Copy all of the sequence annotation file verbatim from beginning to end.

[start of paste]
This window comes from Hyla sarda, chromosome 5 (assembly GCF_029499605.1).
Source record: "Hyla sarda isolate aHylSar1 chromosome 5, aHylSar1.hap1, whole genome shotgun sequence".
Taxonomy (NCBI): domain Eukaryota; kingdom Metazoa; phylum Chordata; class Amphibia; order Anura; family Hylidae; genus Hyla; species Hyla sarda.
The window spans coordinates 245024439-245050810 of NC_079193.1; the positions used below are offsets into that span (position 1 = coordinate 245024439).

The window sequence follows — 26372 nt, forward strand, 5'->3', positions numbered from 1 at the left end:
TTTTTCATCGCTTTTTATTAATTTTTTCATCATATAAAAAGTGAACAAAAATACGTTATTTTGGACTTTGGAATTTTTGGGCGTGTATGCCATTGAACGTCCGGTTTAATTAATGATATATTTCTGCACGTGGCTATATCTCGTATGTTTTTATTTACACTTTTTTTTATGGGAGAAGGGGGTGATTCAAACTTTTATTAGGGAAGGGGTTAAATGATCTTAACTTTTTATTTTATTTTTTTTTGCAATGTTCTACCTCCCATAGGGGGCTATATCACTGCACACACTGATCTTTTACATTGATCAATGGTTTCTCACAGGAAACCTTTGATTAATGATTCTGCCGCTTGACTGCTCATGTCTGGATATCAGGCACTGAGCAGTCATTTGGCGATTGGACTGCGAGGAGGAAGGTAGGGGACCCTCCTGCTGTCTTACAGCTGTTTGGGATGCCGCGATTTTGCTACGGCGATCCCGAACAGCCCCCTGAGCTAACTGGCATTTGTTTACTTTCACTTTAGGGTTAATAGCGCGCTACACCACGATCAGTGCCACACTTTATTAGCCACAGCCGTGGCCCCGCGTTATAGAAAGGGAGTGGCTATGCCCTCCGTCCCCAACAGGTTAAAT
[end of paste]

This window comes from Hyla sarda, chromosome 5 (assembly GCF_029499605.1).
Source record: "Hyla sarda isolate aHylSar1 chromosome 5, aHylSar1.hap1, whole genome shotgun sequence".
Taxonomy (NCBI): domain Eukaryota; kingdom Metazoa; phylum Chordata; class Amphibia; order Anura; family Hylidae; genus Hyla; species Hyla sarda.
The window spans coordinates 245024439-245050810 of NC_079193.1; the positions used below are offsets into that span (position 1 = coordinate 245024439).

The window sequence follows — 26372 nt, forward strand, 5'->3', positions numbered from 1 at the left end:
TTTTTCATCGCTTTTTATTAATTTTTTCATCATATAAAAAGTGAACAAAAATACGTTATTTTGGACTTTGGAATTTTTGGGCGTGTATGCCATTGAACGTCCGGTTTAATTAATGATATATTTCTGCACGTGGCTATATCTCGTATGTTTTTATTTACACTTTTTTTTATGGGAGAAGGGGGTGATTCAAACTTTTATTAGGGAAGGGGTTAAATGATCTTAACTTTTTATTTTATTTTTTTTTGCAATGTTCTACCTCCCATAGGGGGCTATATCACTGCACACACTGATCTTTTACATTGATCAATGGTTTCTCACAGGAAACCTTTGATTAATGATTCTGCCGCTTGACTGCTCATGTCTGGATATCAGGCACTGAGCAGTCATTTGGCGATTGGACTGCGAGGAGGAAGGTAGGGGACCCTCCTGCTGTCTTACAGCTGTTTGGGATGCCGCGATTTTGCTACGGCGATCCCGAACAGCCCCCTGAGCTAACTGGCATTTGTTTACTTTCACTTTAGGGTTAATAGCGCGCTACACCACGATCAGTGCCACACTTTATTAGCCACAGCCGTGGCCCCGCGTTATAGAAAGGGAGTGGCTATGCCCTCCGTCCCCAACAGGTTAAAT